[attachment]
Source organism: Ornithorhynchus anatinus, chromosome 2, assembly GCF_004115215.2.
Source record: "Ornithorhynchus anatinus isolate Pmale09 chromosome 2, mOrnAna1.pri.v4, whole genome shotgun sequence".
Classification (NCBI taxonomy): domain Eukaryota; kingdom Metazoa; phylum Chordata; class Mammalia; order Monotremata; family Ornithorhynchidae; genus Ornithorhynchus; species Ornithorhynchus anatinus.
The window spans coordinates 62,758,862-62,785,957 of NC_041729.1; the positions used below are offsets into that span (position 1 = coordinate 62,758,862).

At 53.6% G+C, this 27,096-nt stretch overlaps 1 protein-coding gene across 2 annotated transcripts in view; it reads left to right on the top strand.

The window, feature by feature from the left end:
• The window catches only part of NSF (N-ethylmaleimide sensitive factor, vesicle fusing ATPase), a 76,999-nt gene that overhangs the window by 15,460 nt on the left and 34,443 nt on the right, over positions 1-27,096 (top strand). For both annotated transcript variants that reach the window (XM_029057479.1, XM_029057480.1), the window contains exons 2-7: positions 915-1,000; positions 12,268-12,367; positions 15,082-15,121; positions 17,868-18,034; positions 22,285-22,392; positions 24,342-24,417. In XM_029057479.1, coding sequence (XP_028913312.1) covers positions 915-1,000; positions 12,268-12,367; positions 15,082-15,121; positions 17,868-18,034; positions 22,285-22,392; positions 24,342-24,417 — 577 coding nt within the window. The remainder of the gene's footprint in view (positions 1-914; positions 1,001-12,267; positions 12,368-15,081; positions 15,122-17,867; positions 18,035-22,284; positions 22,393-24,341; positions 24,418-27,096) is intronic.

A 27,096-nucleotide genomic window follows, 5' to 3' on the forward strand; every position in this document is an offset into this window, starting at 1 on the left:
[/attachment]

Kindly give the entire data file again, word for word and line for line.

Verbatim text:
Source organism: Ornithorhynchus anatinus, chromosome 2, assembly GCF_004115215.2.
Source record: "Ornithorhynchus anatinus isolate Pmale09 chromosome 2, mOrnAna1.pri.v4, whole genome shotgun sequence".
Classification (NCBI taxonomy): domain Eukaryota; kingdom Metazoa; phylum Chordata; class Mammalia; order Monotremata; family Ornithorhynchidae; genus Ornithorhynchus; species Ornithorhynchus anatinus.
The window spans coordinates 62,758,862-62,785,957 of NC_041729.1; the positions used below are offsets into that span (position 1 = coordinate 62,758,862).

At 53.6% G+C, this 27,096-nt stretch overlaps 1 protein-coding gene across 2 annotated transcripts in view; it reads left to right on the top strand.

The window, feature by feature from the left end:
• The window catches only part of NSF (N-ethylmaleimide sensitive factor, vesicle fusing ATPase), a 76,999-nt gene that overhangs the window by 15,460 nt on the left and 34,443 nt on the right, over positions 1-27,096 (top strand). For both annotated transcript variants that reach the window (XM_029057479.1, XM_029057480.1), the window contains exons 2-7: positions 915-1,000; positions 12,268-12,367; positions 15,082-15,121; positions 17,868-18,034; positions 22,285-22,392; positions 24,342-24,417. In XM_029057479.1, coding sequence (XP_028913312.1) covers positions 915-1,000; positions 12,268-12,367; positions 15,082-15,121; positions 17,868-18,034; positions 22,285-22,392; positions 24,342-24,417 — 577 coding nt within the window. The remainder of the gene's footprint in view (positions 1-914; positions 1,001-12,267; positions 12,368-15,081; positions 15,122-17,867; positions 18,035-22,284; positions 22,393-24,341; positions 24,418-27,096) is intronic.

A 27,096-nucleotide genomic window follows, 5' to 3' on the forward strand; every position in this document is an offset into this window, starting at 1 on the left: